part - split up a single input file into multiple files according to a column value


    # Split a comma separated file according to the third column
    # keeping and reproducing one line of headers
    perl -w example.csv --header-line=1 --column=3 "--separator=,"

    # Split a tab separated file according to the second column
    perl -w example.tsv --column=2 --separator=009


--out - set the output template

If the output template is not given it is guessed from the name of the first input file or set to part-%s.txt. The %s will be replaced by the column value.

--column - set the column to part on

This is the zero-based number of the column. Multiple columns may be given.

--separator - set the column separator

This is the separator for the columns. It defaults to a tab character ("\t").

--header-line - output the first line into every file

This defines the line as header line which is output into every file. If it is given an argument that string is output as header, otherwise the first line read will be repeated as the header.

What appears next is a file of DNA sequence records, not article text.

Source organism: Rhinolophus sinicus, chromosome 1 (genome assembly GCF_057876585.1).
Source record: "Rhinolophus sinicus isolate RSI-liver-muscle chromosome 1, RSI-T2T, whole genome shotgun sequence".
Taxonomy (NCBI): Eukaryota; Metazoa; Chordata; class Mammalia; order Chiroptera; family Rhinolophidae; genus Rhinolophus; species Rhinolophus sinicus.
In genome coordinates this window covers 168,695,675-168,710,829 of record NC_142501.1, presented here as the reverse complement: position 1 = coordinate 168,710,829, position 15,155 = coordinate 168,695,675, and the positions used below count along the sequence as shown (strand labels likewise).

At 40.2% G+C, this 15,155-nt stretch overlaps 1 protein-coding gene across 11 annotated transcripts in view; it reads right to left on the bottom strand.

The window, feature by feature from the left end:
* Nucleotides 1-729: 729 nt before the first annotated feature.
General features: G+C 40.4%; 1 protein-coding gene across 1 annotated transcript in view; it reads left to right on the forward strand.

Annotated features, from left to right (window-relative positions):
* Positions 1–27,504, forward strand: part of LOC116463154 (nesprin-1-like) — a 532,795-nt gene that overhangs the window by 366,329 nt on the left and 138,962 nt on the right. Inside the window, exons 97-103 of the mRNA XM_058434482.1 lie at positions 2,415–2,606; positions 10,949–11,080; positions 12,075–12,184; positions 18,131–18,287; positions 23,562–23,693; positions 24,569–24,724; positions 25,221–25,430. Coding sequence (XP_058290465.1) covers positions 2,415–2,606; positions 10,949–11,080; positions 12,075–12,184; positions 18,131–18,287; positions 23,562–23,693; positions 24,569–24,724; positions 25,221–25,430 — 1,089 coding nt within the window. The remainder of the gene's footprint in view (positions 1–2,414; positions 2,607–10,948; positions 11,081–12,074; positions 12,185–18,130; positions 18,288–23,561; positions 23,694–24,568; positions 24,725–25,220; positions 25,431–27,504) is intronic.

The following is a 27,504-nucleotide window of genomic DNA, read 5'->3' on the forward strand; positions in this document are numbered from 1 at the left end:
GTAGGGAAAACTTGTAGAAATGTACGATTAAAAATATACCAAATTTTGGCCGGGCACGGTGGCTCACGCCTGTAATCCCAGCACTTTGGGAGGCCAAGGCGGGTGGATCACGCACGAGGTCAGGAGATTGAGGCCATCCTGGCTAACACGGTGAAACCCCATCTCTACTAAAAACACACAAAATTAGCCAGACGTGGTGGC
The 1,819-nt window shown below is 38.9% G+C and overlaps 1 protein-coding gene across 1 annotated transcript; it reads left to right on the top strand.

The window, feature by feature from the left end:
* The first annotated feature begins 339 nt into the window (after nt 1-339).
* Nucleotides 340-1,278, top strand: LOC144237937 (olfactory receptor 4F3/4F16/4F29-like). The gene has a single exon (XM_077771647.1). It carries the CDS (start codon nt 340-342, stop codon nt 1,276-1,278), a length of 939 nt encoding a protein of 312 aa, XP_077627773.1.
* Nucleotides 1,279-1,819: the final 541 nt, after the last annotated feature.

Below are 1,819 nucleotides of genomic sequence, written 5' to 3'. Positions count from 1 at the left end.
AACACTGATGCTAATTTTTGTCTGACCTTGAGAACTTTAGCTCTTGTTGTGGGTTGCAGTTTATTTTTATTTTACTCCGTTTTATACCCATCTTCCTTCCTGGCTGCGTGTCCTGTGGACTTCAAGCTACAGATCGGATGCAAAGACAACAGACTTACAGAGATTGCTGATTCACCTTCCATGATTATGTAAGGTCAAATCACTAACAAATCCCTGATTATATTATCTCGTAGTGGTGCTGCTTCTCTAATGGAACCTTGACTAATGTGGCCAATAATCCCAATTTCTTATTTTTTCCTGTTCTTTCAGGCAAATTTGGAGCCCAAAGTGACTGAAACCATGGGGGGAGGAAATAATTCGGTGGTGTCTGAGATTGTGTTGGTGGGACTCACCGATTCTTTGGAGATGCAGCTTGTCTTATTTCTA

If the value is a number, that many lines will be read from the file and used as the header. This makes it impossible to use just a number as the header.

--verbose - output the generated filenames

In normal operation, the program will be silent. If you need to know the generated filenames, the --verbose option will output them.

--filename-sep - set the separator for the filenames

If you prefer a different separator for the filenames than a newline, this option allows you to set it. If the separator looks like an octal number (three digits) it is interpreted as such. Otherwise it will be taken literally. A common use is to set the separator to 000 to separate the files by the zero character if you suspect that your filenames might contain newlines.

It defaults to 012, a newline.

--version - output version information


The program loads the whole input into RAM before writing the output. A future enhancement might be a uniq-like option that tells the program to assume that the input will be grouped according to the parted column so it does not need to allocate memory.

If your memory is not large enough, the following awk one-liner might help you:

    # Example of parting on column 3
    awk -F '{ print $0 > $3 }' FILE


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Copyright (c) 2007-2019 Max Maischein (